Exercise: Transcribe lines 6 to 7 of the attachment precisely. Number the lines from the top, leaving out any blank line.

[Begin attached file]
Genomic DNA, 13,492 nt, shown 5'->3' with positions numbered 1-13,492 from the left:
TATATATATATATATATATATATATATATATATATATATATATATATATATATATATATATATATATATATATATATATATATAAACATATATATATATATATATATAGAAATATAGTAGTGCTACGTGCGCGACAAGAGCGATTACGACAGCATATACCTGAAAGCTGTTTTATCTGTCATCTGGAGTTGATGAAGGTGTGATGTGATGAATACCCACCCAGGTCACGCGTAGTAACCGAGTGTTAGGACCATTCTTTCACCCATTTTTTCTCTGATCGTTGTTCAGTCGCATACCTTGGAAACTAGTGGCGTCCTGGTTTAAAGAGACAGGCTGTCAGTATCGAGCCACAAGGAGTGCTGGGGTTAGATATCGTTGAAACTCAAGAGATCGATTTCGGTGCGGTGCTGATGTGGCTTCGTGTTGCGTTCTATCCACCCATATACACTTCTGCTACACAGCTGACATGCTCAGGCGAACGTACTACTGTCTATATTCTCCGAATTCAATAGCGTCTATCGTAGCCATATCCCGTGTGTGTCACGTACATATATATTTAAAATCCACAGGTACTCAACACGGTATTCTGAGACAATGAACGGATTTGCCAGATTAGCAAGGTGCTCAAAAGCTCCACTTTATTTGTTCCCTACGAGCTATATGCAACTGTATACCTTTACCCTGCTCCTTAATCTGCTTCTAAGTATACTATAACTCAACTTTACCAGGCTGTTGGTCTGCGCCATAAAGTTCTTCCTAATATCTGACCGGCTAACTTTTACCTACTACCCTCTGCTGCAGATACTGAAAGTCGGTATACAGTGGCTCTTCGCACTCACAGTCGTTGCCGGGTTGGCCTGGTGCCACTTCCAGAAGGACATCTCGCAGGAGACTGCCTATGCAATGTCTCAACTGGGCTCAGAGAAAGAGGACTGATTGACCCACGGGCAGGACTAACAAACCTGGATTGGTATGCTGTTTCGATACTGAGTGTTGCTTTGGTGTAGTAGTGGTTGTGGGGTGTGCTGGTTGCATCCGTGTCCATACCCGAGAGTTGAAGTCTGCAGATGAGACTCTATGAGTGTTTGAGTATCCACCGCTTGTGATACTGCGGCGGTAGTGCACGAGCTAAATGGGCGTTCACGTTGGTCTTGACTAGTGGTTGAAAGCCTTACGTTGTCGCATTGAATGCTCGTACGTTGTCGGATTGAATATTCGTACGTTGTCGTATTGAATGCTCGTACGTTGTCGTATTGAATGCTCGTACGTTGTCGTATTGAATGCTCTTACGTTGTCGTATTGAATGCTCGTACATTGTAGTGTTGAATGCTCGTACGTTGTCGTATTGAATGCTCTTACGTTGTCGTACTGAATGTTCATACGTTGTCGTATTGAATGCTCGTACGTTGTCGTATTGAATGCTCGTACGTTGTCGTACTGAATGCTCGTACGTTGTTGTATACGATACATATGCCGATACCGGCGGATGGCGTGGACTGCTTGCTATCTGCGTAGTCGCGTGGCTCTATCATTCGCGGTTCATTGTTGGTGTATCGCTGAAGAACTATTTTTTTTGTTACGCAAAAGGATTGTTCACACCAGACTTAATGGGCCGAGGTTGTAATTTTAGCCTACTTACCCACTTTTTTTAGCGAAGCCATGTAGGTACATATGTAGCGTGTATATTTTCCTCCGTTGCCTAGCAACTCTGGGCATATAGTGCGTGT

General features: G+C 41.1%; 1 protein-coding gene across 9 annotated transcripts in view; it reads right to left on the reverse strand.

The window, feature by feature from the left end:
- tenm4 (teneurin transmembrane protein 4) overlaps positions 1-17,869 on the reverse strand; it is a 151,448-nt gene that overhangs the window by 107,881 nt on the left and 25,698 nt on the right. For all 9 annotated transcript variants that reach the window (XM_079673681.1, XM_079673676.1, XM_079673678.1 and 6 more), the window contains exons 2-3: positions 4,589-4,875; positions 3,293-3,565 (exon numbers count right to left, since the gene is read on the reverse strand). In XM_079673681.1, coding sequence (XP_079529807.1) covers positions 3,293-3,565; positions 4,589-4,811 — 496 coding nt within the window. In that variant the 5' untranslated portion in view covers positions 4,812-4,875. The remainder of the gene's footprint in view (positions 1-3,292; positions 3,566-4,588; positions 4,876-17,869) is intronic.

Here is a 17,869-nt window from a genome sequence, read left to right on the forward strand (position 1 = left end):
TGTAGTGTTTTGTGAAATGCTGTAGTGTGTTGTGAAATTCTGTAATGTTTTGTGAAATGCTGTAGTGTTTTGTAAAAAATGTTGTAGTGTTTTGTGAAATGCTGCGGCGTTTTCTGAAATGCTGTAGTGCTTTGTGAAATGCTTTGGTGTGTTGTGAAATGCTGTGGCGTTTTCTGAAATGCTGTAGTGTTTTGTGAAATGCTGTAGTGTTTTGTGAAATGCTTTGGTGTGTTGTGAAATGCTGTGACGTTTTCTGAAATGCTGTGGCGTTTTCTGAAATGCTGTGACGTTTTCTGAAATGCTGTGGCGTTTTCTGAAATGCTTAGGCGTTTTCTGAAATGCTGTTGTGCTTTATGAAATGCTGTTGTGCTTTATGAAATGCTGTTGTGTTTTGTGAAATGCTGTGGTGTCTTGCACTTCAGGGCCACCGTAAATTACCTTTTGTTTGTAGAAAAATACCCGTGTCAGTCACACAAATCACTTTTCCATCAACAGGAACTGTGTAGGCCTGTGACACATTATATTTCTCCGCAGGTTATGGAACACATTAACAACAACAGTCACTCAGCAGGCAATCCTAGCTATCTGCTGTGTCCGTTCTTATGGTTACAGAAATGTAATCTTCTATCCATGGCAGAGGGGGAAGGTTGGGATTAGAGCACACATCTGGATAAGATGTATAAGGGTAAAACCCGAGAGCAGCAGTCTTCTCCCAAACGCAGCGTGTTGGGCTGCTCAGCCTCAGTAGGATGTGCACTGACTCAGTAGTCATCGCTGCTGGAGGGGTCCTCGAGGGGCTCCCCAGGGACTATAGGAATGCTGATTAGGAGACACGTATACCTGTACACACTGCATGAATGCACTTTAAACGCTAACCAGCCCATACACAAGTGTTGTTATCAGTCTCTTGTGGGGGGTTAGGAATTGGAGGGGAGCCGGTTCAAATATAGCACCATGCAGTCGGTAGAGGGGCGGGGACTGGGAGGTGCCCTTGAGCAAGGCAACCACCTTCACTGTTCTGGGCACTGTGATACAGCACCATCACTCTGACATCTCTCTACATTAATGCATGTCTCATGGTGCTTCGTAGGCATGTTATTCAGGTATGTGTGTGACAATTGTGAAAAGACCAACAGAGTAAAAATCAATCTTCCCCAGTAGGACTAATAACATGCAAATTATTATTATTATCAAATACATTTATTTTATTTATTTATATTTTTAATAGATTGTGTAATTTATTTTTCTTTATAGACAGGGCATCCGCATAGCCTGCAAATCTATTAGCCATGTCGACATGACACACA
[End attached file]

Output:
Here is a 17,869-nt window from a genome sequence, read left to right on the forward strand (position 1 = left end):
TGTAGTGTTTTGTGAAATGCTGTAGTGTGTTGTGAAATTCTGTAATGTTTTGTGAAATGCTGTAGTGTTTTGTAAAAAATGTTGTAGTGTTTTGTGAAATGCTGCGGCGTTTTCTGAAATGCTGTAGTGCTTTGTGAAATGCTTTGGTGTGTTGTGAAATGCTGTGGCGTTTTCTGAAATGCTGTAGTGTTTTGTGAAATGCTGTAGTGTTTTGTGAAATGCTTTGGTGTGTTGTGAAATGCTGTGACGTTTTCTGAAATGCTGTGGCGTTTTCTGAAATGCTGTGACGTTTTCTGAAATGCTGTGGCGTTTTCTGAAATGCTTAGGCGTTTTCTGAAATGCTGTTGTGCTTTATGAAATGCTGTTGTGCTTTATGAAATGCTGTTGTGTTTTGTGAAATGCTGTGGTGTCTTGCACTTCAGGGCCACCGTAAATTACCTTTTGTTTGTAGAAAAATACCCGTGTCAGTCACACAAATCACTTTTCCATCAACAGGAACTGTGTAGGCCTGTGACACATTATATTTCTCCGCAGGTTATGGAACACATTAACAACAACAGTCACTCAGCAGGCAATCCTAGCTATCTGCTGTGTCCGTTCTTATGGTTACAGAAATGTAATCTTCTATCCATGGCAGAGGGGGAAGGTTGGGATTAGAGCACACATCTGGATAAGATGTATAAGGGTAAAACCCGAGAGCAGCAGTCTTCTCCCAAACGCAGCGTGTTGGGCTGCTCAGCCTCAGTAGGATGTGCACTGACTCAGTAGTCATCGCTGCTGGAGGGGTCCTCGAGGGGCTCCCCAGGGACTATAGGAATGCTGATTAGGAGACACGTATACCTGTACACACTGCATGAATGCACTTTAAACGCTAACCAGCCCATACACAAGTGTTGTTATCAGTCTCTTGTGGGGGGTTAGGAATTGGAGGGGAGCCGGTTCAAATATAGCACCATGCAGTCGGTAGAGGGGCGGGGACTGGGAGGTGCCCTTGAGCAAGGCAACCACCTTCACTGTTCTGGGCACTGTGATACAGCACCATCACTCTGACATCTCTCTACATTAATGCATGTCTCATGGTGCTTCGTAGGCATGTTATTCAGGTATGTGTGTGACAATTGTGAAAAGACCAACAGAGTAAAAATCAATCTTCCCCAGTAGGACTAATAACATGCAAATTATTATTATTATCAAATACATTTATTTTATTTATTTATATTTTTAATAGATTGTGTAATTTATTTTTCTTTATAGACAGGGCATCCGCATAGCCTGCAAATCTATTAGCCATGTCGACATGACACACA